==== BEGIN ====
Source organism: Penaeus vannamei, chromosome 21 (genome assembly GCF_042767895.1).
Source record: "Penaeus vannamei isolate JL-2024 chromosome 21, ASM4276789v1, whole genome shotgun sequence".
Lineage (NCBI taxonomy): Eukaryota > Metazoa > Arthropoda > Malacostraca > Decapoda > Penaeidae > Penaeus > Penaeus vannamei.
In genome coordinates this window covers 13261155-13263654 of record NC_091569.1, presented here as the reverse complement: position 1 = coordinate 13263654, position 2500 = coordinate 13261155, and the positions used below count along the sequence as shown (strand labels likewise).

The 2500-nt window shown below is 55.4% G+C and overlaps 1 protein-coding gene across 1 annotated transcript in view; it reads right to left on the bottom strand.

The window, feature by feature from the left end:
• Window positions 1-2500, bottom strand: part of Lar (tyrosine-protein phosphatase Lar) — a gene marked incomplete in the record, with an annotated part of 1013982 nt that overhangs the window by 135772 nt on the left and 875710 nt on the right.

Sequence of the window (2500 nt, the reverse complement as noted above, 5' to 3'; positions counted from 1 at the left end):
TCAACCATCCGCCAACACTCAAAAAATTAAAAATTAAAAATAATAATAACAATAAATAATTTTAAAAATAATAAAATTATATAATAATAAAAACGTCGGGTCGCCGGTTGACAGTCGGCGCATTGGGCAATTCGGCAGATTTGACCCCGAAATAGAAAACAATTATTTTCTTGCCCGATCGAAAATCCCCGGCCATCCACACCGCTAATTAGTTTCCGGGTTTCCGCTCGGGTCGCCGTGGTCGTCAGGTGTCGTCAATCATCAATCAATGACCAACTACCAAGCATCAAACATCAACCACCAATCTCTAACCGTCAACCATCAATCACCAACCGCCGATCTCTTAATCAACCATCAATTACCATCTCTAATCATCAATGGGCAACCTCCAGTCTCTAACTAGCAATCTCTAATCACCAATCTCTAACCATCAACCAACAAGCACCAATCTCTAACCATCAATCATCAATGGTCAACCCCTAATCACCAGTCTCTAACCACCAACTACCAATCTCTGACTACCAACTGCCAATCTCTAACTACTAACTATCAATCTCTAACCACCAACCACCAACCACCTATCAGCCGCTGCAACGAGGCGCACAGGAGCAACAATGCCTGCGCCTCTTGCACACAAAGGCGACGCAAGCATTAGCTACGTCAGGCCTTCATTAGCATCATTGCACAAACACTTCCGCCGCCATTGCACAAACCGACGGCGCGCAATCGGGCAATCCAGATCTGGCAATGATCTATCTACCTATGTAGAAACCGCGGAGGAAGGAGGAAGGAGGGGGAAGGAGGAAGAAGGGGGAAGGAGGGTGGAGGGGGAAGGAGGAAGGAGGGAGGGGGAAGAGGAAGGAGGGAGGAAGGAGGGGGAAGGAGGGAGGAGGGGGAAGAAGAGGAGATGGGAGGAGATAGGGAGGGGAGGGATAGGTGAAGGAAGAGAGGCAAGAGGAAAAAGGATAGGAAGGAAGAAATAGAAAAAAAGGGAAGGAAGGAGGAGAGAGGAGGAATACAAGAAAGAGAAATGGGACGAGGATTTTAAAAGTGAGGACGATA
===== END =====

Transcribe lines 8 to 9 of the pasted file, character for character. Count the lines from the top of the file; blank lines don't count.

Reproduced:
Sequence of the window (2500 nt, the reverse complement as noted above, 5' to 3'; positions counted from 1 at the left end):
TCAACCATCCGCCAACACTCAAAAAATTAAAAATTAAAAATAATAATAACAATAAATAATTTTAAAAATAATAAAATTATATAATAATAAAAACGTCGGGTCGCCGGTTGACAGTCGGCGCATTGGGCAATTCGGCAGATTTGACCCCGAAATAGAAAACAATTATTTTCTTGCCCGATCGAAAATCCCCGGCCATCCACACCGCTAATTAGTTTCCGGGTTTCCGCTCGGGTCGCCGTGGTCGTCAGGTGTCGTCAATCATCAATCAATGACCAACTACCAAGCATCAAACATCAACCACCAATCTCTAACCGTCAACCATCAATCACCAACCGCCGATCTCTTAATCAACCATCAATTACCATCTCTAATCATCAATGGGCAACCTCCAGTCTCTAACTAGCAATCTCTAATCACCAATCTCTAACCATCAACCAACAAGCACCAATCTCTAACCATCAATCATCAATGGTCAACCCCTAATCACCAGTCTCTAACCACCAACTACCAATCTCTGACTACCAACTGCCAATCTCTAACTACTAACTATCAATCTCTAACCACCAACCACCAACCACCTATCAGCCGCTGCAACGAGGCGCACAGGAGCAACAATGCCTGCGCCTCTTGCACACAAAGGCGACGCAAGCATTAGCTACGTCAGGCCTTCATTAGCATCATTGCACAAACACTTCCGCCGCCATTGCACAAACCGACGGCGCGCAATCGGGCAATCCAGATCTGGCAATGATCTATCTACCTATGTAGAAACCGCGGAGGAAGGAGGAAGGAGGGGGAAGGAGGAAGAAGGGGGAAGGAGGGTGGAGGGGGAAGGAGGAAGGAGGGAGGGGGAAGAGGAAGGAGGGAGGAAGGAGGGGGAAGGAGGGAGGAGGGGGAAGAAGAGGAGATGGGAGGAGATAGGGAGGGGAGGGATAGGTGAAGGAAGAGAGGCAAGAGGAAAAAGGATAGGAAGGAAGAAATAGAAAAAAAGGGAAGGAAGGAGGAGAGAGGAGGAATACAAGAAAGAGAAATGGGACGAGGATTTTAAAAGTGAGGACGATA